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newguy88 08-25-2006 11:44 AM

Blood pressure
 
Since we moved down here to NC from NJ and I knew that I am a short timer with my job my Blood Pressure which had been an issue, I do take meds for it is well running so darn low these last 6 weeks!

My avg now is 111/68. I only take the min 50mg of topril and 5mg prinival.

Then again I am running 10 miles a day and feeling just great.

maybe just moving out of the northeast is better for ones health?

Hey can we move this to the life after fire? I posted in the wrong place??

ats5g 08-25-2006 11:45 AM

Re: Blood pressure
 
I think it's getting out of NJ. ;)

Nords 08-25-2006 01:17 PM

Re: Blood pressure
 
Quote:

Originally Posted by newguy888
My avg now is 111/68. I only take the min 50mg of topril and 5mg prinival.

Quote:

Originally Posted by ats5g
I think it's getting out of NJ.* ;)

I think it's getting out of work, too.

With BPs like that, why are you taking those medications? What are they supposed to do?

LOL! 08-25-2006 01:32 PM

Re: Blood pressure
 
It's just that you sweat more in NC because it's hotter.

Consider this:
1. You have only so much volume in your arteries and veins and other circulation system organs.
2. Let say you stuff 5 quarts of blood in your body. Maybe you slightly overstuff and that sets your pressure high. Most of that is made of water.
3. Now you sweat away 1 quart of water some of which comes from your blood.
4. Since you have less liquid in your circulation system, it ain't overstuffed anymore and you have lowered your blood pressure.

Rich_by_the_Bay 08-25-2006 02:12 PM

Re: Blood pressure
 
Hypertension is caused by a variety of mechanisms. Body water is one, but assuming decent access to water when thirsty, this is controlled not by where you live and sweat (barring real dehydration), but by an intricate cascade of hormones from the kidneys, adrenals, and elsewhere. Other factors include how forcefully the heart beats (like how much pressure is delivered to the faucet), how much the blood vessels are contracted (like narrowings in the hose) or inflexible, diet (salt, potassium, etc. affect hormone output), exercise, and adrenalin and similar chemicals some of which are increased by stress. Obesity and alcohol can also bring about hypertension, in these cases often reversible. White-coat hypertension may be a separate case but is often a harbinger of constant hypertension down the road.

The biggest problem in managing hypertension is that patients refuse or stop taking their medicine. They come in after a couple of months of treatment and their pressure -- finally -- is normal. They sometimes ask why they need to keep taking the medicine and I explain that this is why their pressure is now normal. But with a lack of symptoms they fail to comply. 5 years later: stroke, heart failure, kidney failure etc. start to creep into this population. Not most, but more than necessary.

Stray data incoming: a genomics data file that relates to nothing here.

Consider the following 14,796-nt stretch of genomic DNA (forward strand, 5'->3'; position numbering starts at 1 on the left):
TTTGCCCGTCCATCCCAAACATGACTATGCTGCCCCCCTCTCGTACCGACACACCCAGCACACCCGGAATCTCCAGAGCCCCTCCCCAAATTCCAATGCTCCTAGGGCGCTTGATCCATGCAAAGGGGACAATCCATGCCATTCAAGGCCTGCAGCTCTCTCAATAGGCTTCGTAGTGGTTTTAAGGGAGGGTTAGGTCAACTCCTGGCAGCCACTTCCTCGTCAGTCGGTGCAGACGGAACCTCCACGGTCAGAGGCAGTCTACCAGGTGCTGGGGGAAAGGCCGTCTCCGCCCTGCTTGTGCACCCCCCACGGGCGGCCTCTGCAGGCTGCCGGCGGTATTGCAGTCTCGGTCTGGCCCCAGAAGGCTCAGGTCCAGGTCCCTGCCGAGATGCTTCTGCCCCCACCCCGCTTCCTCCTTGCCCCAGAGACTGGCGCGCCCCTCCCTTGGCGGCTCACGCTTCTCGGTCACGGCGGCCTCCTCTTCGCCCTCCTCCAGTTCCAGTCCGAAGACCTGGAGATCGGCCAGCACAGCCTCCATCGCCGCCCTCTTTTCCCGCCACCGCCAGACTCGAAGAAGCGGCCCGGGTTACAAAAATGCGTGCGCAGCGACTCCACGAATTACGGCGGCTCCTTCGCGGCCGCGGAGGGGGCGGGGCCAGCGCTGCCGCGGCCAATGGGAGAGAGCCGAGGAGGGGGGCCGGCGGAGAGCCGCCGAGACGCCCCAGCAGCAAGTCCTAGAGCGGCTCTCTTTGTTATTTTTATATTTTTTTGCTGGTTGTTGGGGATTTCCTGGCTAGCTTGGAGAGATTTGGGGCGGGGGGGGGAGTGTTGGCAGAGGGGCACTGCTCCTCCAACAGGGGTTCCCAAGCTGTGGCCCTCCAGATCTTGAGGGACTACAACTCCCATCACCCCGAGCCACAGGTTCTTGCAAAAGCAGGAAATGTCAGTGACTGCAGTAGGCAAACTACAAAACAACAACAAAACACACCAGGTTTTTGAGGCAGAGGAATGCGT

I'm pretty lean in my approach to management, but I treat BP and cholesterol vigorously and according to the best current evidence. It works. Don't usually need fancy or expensive drugs: hydrochlorothiazide 12.5mg is an old standby, cheaper than dirt, and probably still the single most effective agent we have. Only need the big guns when the old standars don't work.

BP will fluctuate quite a bit with stress or loss of stress; it will often stay low for months after stopping BP meds (though some meds are dangerous to stop cold-turkey), and it will just float around quite a bit for unknown reasons. But if you have properly diagnosed hypertension, it will almost alway revert to its elevated levels without treatment. Don't want to get too complacent when it's down for a month or two and if meds are stopped, they often need to be restarted 6 months later.

cube_rat 08-25-2006 02:26 PM

Re: Blood pressure
 
Great info, R-in-T!

My blood pressure started to creep up (ave 140/90) for a couple of factors:

* Female hormone, over 40 changes
* A very bad nightly chardonnay habit for 10 years
* 15 lbs overweight - see female, over 40 note

I've been exercising vigorously several times a week for almost 20 years and my BP still crept up. Since dropping alcohol all together and losing 10lbs, my BP is in the 110/70 range. I believe alcohol plus age was a big driver with my high BP readings, although I truly believe the propensity for high BP is in my system. Maybe as I age I'll need meds.



Rich_by_the_Bay 08-25-2006 02:47 PM

Re: Blood pressure
 
Quote:

Originally Posted by cube_rat
Great info, R-in-T!

My blood pressure started to creep up (ave 140/90) for a couple of factors:

* Female hormone, over 40 changes
* A very bad nightly chardonnay habit for 10 years
* 15 lbs overweight - see female, over 40 note

I've been exercising vigorously several times a week for almost 20 years and my BP still crept up. Since dropping alcohol all together and losing 10lbs, my BP is in the 110/70 range. I believe alcohol plus age was a big driver with my high BP readings, although I truly believe the propensity for high BP is in my system. Maybe as I age I'll need meds.

It seems that 10-15% of hypertension is related to alcohol intake. It does not have to be a lot of alcohol - if you are genetically predisposed, just 2-3 glasses (1-2 for smaller women) most days will do it, a level many people otherwise tolerate without any problems.